Amid rising student loan and credit card debt, American consumers are saving an increasingly smaller percentage of disposable income.
The Bureau of Labor Statistics reports the savings rate in November matched the lowest since the 2008 financial crisis - 6 percent. In 1969 the savings rate was 10.8 percent.
George Barany, Director of America Saves, a consumer organization promoting increased savings, calls it a crisis that puts many consumers’ financial future at risk.
“We know stagnating wages and increasing costs make it hard for many Americans to make it from one paycheck to the next, let alone save for the future, he said. “But America Saves Week provides tools to help.”
This week has been set aside to promote savings by showing consumers ways to do it. More than 1,500 banks and other financial institutions are working together to encourage consumers to start setting aside a little money each month in savings.
Tools for savings
Banks and credit unions are using incentivized savings accounts, encouraging the use of direct deposit and split deposits to save automatically. Other groups are providing financial counseling and social media encouragement.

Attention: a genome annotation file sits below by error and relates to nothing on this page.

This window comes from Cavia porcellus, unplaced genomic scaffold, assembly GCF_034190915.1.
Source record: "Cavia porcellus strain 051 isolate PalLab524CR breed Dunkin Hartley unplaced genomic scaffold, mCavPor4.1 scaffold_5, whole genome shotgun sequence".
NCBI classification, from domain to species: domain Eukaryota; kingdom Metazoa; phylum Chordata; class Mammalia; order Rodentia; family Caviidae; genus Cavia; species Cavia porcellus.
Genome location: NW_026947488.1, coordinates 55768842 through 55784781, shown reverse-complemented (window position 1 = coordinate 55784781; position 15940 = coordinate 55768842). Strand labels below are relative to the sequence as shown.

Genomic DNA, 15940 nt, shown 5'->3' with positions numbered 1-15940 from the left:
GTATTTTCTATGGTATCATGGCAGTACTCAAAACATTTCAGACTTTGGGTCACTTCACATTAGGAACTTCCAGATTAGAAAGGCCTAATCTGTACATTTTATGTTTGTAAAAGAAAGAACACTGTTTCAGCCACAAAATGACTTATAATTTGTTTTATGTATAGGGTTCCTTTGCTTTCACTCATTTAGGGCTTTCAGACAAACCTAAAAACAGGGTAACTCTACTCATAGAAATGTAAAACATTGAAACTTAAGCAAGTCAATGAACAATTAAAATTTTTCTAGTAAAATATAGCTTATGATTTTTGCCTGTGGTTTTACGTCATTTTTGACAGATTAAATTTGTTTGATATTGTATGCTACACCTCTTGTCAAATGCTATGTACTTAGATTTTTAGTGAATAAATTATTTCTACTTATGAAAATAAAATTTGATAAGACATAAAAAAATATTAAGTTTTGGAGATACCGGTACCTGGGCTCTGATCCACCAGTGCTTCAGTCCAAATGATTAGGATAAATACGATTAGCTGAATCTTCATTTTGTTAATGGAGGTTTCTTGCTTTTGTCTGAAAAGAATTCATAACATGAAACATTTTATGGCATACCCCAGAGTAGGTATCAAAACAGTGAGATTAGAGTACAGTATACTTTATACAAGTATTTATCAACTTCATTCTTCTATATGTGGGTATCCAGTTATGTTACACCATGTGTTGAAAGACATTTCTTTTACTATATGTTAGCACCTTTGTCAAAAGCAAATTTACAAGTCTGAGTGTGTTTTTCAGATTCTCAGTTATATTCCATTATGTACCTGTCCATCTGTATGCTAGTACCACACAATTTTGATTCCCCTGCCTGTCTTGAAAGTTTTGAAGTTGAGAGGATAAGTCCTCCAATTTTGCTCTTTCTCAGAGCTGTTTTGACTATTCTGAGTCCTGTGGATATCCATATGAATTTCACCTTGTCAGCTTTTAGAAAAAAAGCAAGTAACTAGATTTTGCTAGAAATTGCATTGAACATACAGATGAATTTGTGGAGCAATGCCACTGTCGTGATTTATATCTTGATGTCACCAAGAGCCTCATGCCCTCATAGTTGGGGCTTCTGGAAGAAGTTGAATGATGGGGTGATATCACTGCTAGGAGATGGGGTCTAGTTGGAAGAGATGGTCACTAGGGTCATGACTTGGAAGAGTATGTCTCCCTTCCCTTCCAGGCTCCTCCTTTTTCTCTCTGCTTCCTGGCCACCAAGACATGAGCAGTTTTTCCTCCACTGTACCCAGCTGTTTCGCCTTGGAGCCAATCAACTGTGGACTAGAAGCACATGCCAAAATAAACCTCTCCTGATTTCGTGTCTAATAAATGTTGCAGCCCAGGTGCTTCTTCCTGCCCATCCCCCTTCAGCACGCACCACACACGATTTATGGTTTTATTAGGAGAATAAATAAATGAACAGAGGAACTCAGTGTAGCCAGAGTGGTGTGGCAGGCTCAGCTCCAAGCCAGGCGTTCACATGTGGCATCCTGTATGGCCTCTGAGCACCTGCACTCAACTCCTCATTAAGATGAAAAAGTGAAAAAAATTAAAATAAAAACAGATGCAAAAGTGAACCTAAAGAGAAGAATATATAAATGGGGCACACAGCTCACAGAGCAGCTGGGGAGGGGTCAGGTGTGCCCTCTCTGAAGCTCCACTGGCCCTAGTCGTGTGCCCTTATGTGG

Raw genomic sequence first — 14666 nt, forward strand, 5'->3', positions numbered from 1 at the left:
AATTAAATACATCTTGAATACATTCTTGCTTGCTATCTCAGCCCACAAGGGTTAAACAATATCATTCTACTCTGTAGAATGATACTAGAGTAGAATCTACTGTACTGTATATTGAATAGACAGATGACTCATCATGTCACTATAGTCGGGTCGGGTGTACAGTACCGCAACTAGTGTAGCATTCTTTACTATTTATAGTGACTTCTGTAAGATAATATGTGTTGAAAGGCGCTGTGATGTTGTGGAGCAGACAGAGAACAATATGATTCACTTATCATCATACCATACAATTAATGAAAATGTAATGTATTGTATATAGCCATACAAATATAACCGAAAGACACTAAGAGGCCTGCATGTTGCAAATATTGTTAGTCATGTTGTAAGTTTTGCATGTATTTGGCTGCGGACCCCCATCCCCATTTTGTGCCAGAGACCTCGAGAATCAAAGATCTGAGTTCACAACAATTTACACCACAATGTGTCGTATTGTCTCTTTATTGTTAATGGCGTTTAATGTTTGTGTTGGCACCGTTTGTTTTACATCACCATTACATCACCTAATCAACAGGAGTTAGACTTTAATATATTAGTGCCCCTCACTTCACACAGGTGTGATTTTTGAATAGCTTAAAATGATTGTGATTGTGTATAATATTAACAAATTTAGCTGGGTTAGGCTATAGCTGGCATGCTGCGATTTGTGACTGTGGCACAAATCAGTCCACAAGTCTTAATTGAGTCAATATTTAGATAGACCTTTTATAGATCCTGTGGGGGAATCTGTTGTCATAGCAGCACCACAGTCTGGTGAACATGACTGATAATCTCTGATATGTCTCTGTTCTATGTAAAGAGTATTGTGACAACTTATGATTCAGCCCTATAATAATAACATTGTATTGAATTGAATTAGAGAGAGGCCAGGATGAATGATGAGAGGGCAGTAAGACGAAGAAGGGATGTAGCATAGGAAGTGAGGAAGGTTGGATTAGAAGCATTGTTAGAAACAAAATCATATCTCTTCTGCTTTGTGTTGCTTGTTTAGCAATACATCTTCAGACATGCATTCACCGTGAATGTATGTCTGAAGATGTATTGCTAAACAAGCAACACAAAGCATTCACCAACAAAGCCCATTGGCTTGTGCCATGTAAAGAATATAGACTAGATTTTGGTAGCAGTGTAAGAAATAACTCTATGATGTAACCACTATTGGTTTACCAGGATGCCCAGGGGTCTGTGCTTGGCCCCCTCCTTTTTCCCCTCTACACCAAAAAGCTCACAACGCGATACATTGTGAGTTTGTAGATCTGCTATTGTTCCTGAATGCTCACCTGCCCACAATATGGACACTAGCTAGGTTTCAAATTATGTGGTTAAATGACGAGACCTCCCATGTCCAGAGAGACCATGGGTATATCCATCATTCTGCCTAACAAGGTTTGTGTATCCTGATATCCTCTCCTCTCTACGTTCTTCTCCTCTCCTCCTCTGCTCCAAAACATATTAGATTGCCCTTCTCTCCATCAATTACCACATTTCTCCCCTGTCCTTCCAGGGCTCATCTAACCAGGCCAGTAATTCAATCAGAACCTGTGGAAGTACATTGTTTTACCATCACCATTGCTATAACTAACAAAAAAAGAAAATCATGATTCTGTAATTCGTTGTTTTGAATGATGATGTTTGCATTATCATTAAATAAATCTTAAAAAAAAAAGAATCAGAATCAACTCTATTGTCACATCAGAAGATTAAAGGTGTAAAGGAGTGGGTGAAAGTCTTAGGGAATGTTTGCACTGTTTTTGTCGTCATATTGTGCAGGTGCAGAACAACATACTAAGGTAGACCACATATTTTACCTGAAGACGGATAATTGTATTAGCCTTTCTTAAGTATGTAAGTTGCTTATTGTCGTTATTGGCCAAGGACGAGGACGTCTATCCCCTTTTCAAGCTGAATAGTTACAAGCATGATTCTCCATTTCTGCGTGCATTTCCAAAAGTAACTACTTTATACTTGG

Consumers aren’t saving for two reasons. One set of consumers is financially strapped, living paycheck-to-paycheck, with no extra money in the budget. The second group is getting by but hasn’t seen the need to save money.
Having no savings can turn into a disaster when an unexpected medical expense or car repair bill comes along. In mid-2018, Bankrate reported that consumers weren’t doing a very good job of saving money but weren’t all that concerned about it.
According to the report, only 29 percent of consumers had enough money in savings to cover at least six months of expenses – the amount recommended by financial planners. The savings rate has been trending lower over the last five years as the economy has improved and unemployment has hovered around record lows.
Still, emergencies can happen at any time. Kathy Kraninger, director of the Consumer Financial Protection Bureau (CFPB), echoed that sentiment, saying that unexpected expenses can happen to anyone.
“Having savings to absorb unplanned shocks can help people protect their financial future while meeting emergency needs,” she said.
Without savings, consumers will have to expand their credit card debt to pay for it, and that assumes they have a credit card. If they don’t, these consumers often end up taking out payday loans and embarking on a cycle of expensive debt.
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